2. I believe that suburban schools have their own set of issues that need addressing. I have taught for 45 years, mainly in suburban scbools~ including 20 of those at an adult school in a unified school district, where. most of my students were the parents of suburban students in our k-12 schools. Many of these parents were limited Eglish proficient themselves, and were struggling to obtain their own GED certificates ( which are offered in Spanish) or, their high school diplomas. ( Many of our adult students had diplomas and advanced degrees from their home countries.) These parents would then go to work, and later back ho.e to help their children, as much as they possibly could, with their homework. These parents are to be admired beyond measure. When teaching primarily third, fourth, and sixth grades in areas of mainly Hispanic students with monolingual Spanish speaking parents, in high poverty areas, In a District where I taught for thirty- five years, I witnessed extreme levels of dedication among my immigrant parents. My students also excelled because of tge support I received as their teacher from their wonderful, hard working parents~ Moreno than from the school’s adminiistratjon itself. A completely different set of circumstances existed in the upper middle class families where I also taught elementary, but to students whose parents had divorced, and often who bounced back and forth during the week between their parents in different households. Many of these students were being raised by their grandparents. I hold several credentials, including a bilingual specialist, counselor, and school psychologist credential. I also became National Board Certified. The most prized skill I have is my ability to speak Spanish fluently. I am thrilled to see our new president proposing to expand funding for the programs and schools that he is. It’s totally about time! I would like to see additional funding proposed for adult education as well. Especially after what teachers across America have endured this past year with COVID, I would like to see additional funding for counselors across the board at ALL schools. Additionally, Family Engagement centers, such as ours at my former district ( I retired last May)~ would be such a wonderful resource to all communities– if those could be funded as well.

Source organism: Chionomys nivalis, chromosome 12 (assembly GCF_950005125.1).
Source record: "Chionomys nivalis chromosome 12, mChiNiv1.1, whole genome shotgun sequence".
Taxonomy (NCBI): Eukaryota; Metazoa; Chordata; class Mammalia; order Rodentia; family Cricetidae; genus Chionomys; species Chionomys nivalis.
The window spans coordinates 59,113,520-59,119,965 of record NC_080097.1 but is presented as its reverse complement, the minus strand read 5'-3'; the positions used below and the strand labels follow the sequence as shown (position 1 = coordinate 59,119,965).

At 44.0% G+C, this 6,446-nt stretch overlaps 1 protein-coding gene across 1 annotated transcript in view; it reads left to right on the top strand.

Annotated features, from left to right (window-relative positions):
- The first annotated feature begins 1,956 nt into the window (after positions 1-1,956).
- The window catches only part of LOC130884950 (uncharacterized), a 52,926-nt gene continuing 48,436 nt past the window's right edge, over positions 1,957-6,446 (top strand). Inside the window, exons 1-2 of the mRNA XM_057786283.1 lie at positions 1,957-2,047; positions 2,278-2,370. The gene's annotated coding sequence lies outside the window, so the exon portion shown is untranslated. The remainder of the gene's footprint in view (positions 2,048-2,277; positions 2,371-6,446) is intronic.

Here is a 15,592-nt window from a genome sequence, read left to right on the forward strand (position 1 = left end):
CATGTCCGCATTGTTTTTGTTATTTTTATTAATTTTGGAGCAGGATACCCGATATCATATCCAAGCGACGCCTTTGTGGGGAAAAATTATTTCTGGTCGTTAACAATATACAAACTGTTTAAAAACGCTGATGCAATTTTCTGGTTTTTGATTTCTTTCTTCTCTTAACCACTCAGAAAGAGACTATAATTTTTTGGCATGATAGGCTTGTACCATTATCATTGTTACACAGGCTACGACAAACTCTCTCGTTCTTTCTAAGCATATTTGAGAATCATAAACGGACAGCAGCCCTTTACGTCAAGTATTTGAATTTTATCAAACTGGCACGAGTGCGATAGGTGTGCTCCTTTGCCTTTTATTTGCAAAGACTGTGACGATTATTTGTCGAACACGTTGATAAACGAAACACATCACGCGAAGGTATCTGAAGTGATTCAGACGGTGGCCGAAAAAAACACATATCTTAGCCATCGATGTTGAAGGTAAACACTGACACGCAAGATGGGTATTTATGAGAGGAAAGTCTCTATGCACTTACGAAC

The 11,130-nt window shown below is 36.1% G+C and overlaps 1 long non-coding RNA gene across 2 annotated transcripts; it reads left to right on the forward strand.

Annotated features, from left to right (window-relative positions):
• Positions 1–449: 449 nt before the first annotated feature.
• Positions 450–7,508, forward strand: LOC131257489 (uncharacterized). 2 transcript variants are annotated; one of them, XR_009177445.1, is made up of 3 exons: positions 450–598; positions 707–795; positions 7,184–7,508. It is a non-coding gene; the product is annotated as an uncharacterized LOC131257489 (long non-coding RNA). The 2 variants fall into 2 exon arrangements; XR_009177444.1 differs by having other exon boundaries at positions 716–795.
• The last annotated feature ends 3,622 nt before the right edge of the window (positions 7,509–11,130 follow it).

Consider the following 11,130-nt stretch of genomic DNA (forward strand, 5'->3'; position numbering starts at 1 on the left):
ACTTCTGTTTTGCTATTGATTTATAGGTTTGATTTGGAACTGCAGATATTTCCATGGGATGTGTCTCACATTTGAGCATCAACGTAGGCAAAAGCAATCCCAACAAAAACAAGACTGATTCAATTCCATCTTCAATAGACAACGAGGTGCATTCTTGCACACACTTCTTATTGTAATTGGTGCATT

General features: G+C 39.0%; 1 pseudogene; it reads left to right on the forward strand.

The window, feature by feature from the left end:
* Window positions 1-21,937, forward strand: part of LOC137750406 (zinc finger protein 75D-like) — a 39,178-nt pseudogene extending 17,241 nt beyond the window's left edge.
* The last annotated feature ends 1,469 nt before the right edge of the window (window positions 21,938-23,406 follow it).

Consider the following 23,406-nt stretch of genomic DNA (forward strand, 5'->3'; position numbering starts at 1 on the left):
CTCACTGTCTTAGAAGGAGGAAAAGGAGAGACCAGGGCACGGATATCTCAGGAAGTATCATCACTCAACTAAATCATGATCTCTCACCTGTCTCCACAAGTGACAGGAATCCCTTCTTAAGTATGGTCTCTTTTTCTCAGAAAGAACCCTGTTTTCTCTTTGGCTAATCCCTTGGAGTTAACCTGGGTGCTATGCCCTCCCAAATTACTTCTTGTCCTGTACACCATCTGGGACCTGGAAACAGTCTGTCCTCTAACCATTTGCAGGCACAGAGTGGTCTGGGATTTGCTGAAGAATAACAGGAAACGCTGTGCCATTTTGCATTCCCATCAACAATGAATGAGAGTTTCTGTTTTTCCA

14. Exactly WHAT money is being misspent? You are making generalizations.
    Who is not spending this previously
    budgeted money wisely? Please give three examples.
    Yes “history has shown,” I am sure — but: What are three examples you mean that show **they are not spending ‘wisely’?
    And finally, please explain how to make ‘parental appreciation’ happen, how to know **they ‘appreciate’ and ‘support’ the opportunity education provides’.
    You blame nameless people for vague lack of support and valuing education which somehow translates into the schools should not get more money.
    Heavy on judgment, buzz words, disapproval. Light on understanding what their view of the problems are; on constructive ideas for helping to corrects those problems; and you give a ‘bootstraps’ attitude toward the people doing all the work of a school which demands their aim ought to be to seek your approval for money instead of successfully educate students.

  15. Suburban school districts keep getting left behind. It feels like for the last 30 years the emphasis has been on Title I schools and schools in poor areas, but I firsthand have watched the deterioration of suburban schools because of these policies. My school in an upper middle class area is falling apart!